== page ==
Dr.Natalie CookeDr. Natalie Cooke is the first medical doctor to be associated with Aquafresh Sri Lanka. She holds a Degree in Medicine & Surgery and has returned to Sri Lanka with a motive of serving our country. She has served at the Sri Lankan Army Hospital in the field of Plastic Surgery and Aesthetic Medicine as well as the National Cancer Hospital Maharagama and she is the first South Asian doctor to be certified in Nutritive Medicine by Mayo Clinic, USA.

 

Doctor, could you please tell us about what you do and your specialty?

 

 

I use Food as Medicine, in different forms of fruits and vegetables juices, water etc. I use protocols for Diabetes Reversal, Cholesterol Treatment, Fertility Treatment, Cancer Management, and all Chronic Diseases.

Most Chronic Diseases now have no answer or it is a life long struggle of medication with many side effects. With what I do, it’s Drugless, Chemical Free and it works.

 

 

What makes you endorse Aquafresh Sri Lanka?

 

I choose products which are natural and chemical free, which is why I use Aquafresh.

Aquafresh is a well-known, Sri Lankan based Bottled Drinking Water Brand and it’s straight from the hands of mother nature. The water is extracted from the Aquifer in Labugamkanda rainforest, located 200ft beneath the bedrock. The purity is such that it can be consumed straight from the aquifer. 

However, Aquafresh purifies this water though the biological purification process, designed by Professor Harin Corea of University of Peradeniya. With four steps, Aquafresh has mimicked the nature’s way of purifying water. The Steps are: Aeration, Slow sand filtration, Micron Filtration and UV Ray Treatment. This process does not involve any chlorine or other chemicals.

Cont..

Subscribe the BiZnomics magazine for full article

Cubby Wijetunge – A Legendary of Lankan Identity in a Multinational Community Comments Off on Cubby Wijetunge – A Legendary of Lankan Identity in a Multinational Community 2359

The Econsult Asia research team visited Cubby Wijetunge at his residence at Charles Avenue where in retirement he enjoys a simple yet elegant life style in a pristine environment. We were anxious to learn about his journey toward a Corporate Leadership in his stellar career whilst speaks for itself and the wealth of knowledge and experience gleaned during this time.

It is important to mention that during a career spanning over 50 years where he interacted socially and intellectually with top corporates and foreigners alike, Mr. Wijetunge remained true to his Sri Lankan roots. His home and his life style boasts of a simple elegance with a local flavor, inclusive of traditional furniture. Cubby sat with our team and talked freely, imparting a deep reservoir of knowledge and experience whilst allowing us insights of his views on many subjects proving to us Sri Lankans as to why he remains a Giant in the Industry.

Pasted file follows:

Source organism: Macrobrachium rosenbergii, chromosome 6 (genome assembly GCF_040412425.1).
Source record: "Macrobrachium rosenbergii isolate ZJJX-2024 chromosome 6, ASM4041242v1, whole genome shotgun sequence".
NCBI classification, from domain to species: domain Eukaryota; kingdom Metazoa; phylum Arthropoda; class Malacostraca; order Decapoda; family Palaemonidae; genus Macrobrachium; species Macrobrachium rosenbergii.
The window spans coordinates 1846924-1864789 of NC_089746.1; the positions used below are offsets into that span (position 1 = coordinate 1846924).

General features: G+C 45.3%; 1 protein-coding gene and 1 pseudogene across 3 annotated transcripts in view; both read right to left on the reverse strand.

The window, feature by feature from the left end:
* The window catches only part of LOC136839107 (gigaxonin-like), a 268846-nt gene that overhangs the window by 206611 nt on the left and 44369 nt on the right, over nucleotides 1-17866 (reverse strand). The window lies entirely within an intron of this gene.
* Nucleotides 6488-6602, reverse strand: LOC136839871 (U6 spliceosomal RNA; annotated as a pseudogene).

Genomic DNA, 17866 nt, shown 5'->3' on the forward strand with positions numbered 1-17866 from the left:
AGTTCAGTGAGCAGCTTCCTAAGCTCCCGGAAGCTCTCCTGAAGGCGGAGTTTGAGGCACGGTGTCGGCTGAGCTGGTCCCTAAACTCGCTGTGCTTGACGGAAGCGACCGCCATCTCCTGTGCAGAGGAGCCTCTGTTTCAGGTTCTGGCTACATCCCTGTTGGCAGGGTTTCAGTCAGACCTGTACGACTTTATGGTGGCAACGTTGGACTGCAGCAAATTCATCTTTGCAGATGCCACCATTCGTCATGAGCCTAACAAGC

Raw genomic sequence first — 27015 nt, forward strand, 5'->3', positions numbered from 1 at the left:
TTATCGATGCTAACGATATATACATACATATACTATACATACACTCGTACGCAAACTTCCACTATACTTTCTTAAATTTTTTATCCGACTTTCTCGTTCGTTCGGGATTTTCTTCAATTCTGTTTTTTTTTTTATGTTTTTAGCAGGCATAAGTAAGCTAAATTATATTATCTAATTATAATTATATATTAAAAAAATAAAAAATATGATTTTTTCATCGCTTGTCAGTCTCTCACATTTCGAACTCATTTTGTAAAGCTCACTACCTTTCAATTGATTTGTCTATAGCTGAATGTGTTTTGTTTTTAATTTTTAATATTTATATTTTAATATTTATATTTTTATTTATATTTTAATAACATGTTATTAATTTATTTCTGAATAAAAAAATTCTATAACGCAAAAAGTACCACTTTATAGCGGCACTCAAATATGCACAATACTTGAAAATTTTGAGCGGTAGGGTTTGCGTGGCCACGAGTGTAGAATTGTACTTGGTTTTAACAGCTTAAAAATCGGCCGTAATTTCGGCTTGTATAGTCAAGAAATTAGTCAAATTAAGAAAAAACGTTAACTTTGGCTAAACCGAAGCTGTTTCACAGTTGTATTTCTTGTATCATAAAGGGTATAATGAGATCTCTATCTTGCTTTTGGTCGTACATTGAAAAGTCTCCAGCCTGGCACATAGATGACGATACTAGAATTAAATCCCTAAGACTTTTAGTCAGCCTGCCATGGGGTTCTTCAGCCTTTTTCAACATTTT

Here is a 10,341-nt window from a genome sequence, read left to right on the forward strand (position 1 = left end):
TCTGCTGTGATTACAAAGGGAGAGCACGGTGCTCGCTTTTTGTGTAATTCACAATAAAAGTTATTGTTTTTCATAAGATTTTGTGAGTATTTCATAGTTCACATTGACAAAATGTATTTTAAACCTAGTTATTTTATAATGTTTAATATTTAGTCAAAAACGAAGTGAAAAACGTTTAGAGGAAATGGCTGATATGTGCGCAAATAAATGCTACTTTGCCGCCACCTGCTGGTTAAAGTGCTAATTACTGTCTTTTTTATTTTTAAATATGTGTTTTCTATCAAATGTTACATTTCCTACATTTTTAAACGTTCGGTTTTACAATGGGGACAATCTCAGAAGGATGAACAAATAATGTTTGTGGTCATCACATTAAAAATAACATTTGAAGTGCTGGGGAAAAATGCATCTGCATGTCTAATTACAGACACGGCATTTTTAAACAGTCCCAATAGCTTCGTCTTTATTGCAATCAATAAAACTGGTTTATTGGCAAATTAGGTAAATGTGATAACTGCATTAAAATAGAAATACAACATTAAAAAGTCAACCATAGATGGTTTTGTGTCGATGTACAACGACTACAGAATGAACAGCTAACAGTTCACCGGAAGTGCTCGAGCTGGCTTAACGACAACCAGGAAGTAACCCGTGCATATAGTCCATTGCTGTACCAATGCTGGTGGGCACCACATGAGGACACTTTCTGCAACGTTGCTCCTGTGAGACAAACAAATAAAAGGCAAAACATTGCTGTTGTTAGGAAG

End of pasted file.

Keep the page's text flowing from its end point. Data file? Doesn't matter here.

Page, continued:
Cubby Wijethunga

Cubby Wijetunge known by his friends as Cubby – is a proud product of one of the country’s leading school’s St. Thomas’s College, Mt. Lavinia. Growing up his only ambition was to join the Sri Lankan Army upon leaving school. However heading the advice given by his parents he abandoned the idea and pursued a career as a Tea cum Rubber Plantation Manager in the areas of Uva, Kandy and Sabaragamuwa. His plantation career began in the year 1958 and spanned over a period of 16 until 1974 when he retired from the plantation sector as a Visiting Agent of over 15,000 acres managed by George Steuart & Co. In 1973, Mr. Wijetunge was appointed Director of Whittalls Estates & Agencies Ltd. becoming the youngest director to be appointed to the Board. However, in late 1974, Ceylon Cold Stores Ltd. was in need of a dynamic Leadership and Cubby was appointed as Chief Executive Officer representing Whittall Boustead’s. He proudly speaks how ‘Elephant House’ manufactured the bulk of the food and beverages locally due to the then import restriction systems prevalent in the country, and of how Elephant House became the much sort after household brand ranging from fresh milk and ice creams to a vast range of frozen foods such as their famous sausages as well as the Elephant House Ginger Beer. Thereafter, in 1983 Cubby joined the world renowned multinational food and beverage company Nestle as food and beverage corporate affairs and recently retired with an honorific title Chairman emeritus of Nestle Lanka PLC.

‘’How do we get out of the box’’

In 1994, Cubby headed the Industrial Association of Sri Lanka i.e. the Industrial arm of the Ceylon Chamber of Commerce. His main task here was to ensure that the Government sought a degree of protectionism and support for local manufacturers with a view of ensuring that the local products retained their ability to complete in both the local and international markets.With a view of achieving this insisted the Government introduce and implement policies that would support the local entrepreneurs subject to them maximizing the use of local resources in national interest for economic and social progress. He spoke of few names such as his guru the late Mallory Wijesinghe and giants like Sohli Captain, Ken Balendra, the late D.S. Jayasundera, the late Michael Mack, the Akbar Brothers, the Gnanam family, Micky Wickremasinghe, Merrill J. Fernando and late Edgar Gunathunga who were corporate personalities, their achievements and their contribution towards the development of our island nation. How they were instrumental in scouting out those from rural schools and developing local talents and grooming the new generation Corporate Leaders to take over the private sector for the future. He went on to say that whilst working in the Private Sector and the Multi-National Sector he was also well exposed to the public sector. He voiced his belief in the role the public sector has to play as facilitator, promoter, regulator, financier and navigator in the development of Sri Lanka and its need for honest technocrats and support staff following best practices and maintains their integrity at all times. He emphasized on the need for ‘profit motive’ sustaining private enterprises and a balance sheet free of barnacles.